Having chickens means you will get eggs. Since chickens are not the cleanest animals on the planet, you will get dirty eggs. That means you will be spending time washing chicken eggs.
But, what is the best way of washing chicken eggs? How do you safely clean them? Or does it really matter?
Let’s start with the egg being freshly laid. When the chicken lays the egg, it is laid with a protective layer over the shell called the “bloom”. This bloom would protect the developing chick from outside bacteria from entering and destroying it. This is nature’s way of keeping the egg fresh as well.
The best way to keep the egg fresh is to make sure the nesting boxes are kept as clean as possible. That may mean weekly, or even daily, adding of fresh bedding and removal of soiled materials from nesting boxes. Our chickens used to try and roost in the nesting boxes, dropping manure in them all night long. We had to cover the nesting boxes up at night when the chickens went to bed to keep them from doing that.
If you have a soiled egg that you want to use right away, you can easily run it under a bit of cool water with a soft towel and remove manure that way. The easiest way is to gently run the egg under the water, run the towel over the dirt and gently wipe away.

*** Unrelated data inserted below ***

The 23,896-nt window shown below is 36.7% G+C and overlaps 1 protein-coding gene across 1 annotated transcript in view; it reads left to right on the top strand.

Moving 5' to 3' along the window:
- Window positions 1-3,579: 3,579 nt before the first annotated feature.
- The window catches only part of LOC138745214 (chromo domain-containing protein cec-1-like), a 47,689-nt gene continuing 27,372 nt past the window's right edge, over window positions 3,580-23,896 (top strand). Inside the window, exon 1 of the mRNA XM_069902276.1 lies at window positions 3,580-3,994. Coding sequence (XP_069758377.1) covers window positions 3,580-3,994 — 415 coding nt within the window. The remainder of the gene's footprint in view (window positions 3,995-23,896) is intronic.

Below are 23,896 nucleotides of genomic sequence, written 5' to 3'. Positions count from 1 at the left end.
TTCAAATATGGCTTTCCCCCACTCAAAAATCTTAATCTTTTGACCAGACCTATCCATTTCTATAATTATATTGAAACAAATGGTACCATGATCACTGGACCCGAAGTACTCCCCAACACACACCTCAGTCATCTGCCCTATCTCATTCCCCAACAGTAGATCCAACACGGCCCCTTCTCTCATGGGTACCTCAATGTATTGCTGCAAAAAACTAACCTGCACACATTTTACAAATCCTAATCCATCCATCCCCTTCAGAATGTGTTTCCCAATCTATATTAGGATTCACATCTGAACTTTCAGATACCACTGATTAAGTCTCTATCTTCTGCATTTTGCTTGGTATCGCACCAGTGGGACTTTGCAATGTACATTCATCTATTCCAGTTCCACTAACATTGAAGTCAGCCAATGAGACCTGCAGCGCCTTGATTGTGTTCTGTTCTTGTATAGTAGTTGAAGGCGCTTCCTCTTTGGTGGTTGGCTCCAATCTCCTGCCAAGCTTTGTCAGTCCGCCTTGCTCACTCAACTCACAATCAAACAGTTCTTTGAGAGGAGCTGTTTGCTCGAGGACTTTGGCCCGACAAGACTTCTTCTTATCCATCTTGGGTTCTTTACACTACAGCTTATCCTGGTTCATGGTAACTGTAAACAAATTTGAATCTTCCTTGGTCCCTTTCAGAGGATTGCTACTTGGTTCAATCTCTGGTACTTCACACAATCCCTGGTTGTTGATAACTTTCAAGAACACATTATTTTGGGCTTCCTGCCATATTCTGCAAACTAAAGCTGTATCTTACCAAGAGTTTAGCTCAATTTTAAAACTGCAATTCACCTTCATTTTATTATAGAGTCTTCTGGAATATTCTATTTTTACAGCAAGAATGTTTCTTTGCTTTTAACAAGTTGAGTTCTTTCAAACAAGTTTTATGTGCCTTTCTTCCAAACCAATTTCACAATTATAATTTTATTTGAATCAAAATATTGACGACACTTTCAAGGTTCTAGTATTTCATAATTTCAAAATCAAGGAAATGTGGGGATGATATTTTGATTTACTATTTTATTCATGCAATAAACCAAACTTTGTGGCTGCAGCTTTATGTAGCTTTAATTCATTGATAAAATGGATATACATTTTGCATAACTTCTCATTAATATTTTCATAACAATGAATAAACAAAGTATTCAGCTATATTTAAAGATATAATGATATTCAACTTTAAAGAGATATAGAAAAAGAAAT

If you want to store the eggs for a bit, and they are not that dirty, it’s best to leave them be until you get ready to use them. This is especially true if you store them on the counter. The bloom will remain intact, protecting the egg. If you wash the eggs off with water, you will want to put them in the fridge to store. This is because the water will wash the bloom off, leaving the porous shell open to bacteria entering.
Another way of washing eggs from your chickens is by using the “dry” method. This is often a fine grit sandpaper that is gently used to remove dirt and manure from the egg. You want to use the finest grit you can find. Too rough and it can open the shell and allow bacteria in. Gently rub back and forth until the dirt is gone.
You can also use the way of washing chicken eggs by using egg cleaning cloths.(affiliate) They are useful for smaller flocks that may have trouble keeping nesting boxes clean. This happened more often when we had smaller tractors for our coop versus the larger barn type coop.
Some other things to keep in mind when washing eggs:
- If the shell is cracked in any way, it’s best to not use the egg. Compost completely.
- If the shell remains greatly discolored after washing, it may be best to feed the egg (cooked) to your dog or cat.
- If you wonder if the egg is fresh, float in a bowl of cool water. If it sinks to the bottom laying flat, it’s fresh. If it “tilts” on it’s side, but remains on the bottom, it’s safe to use only if cooked thoroughly first. If it “bobs” on the surface of the water, compost the egg. Do NOT feed it to your animals, as it may not be safe.
What methods do you use for washing eggs? Do you prefer the “wet” or “dry” methods? Be sure to pin this for later!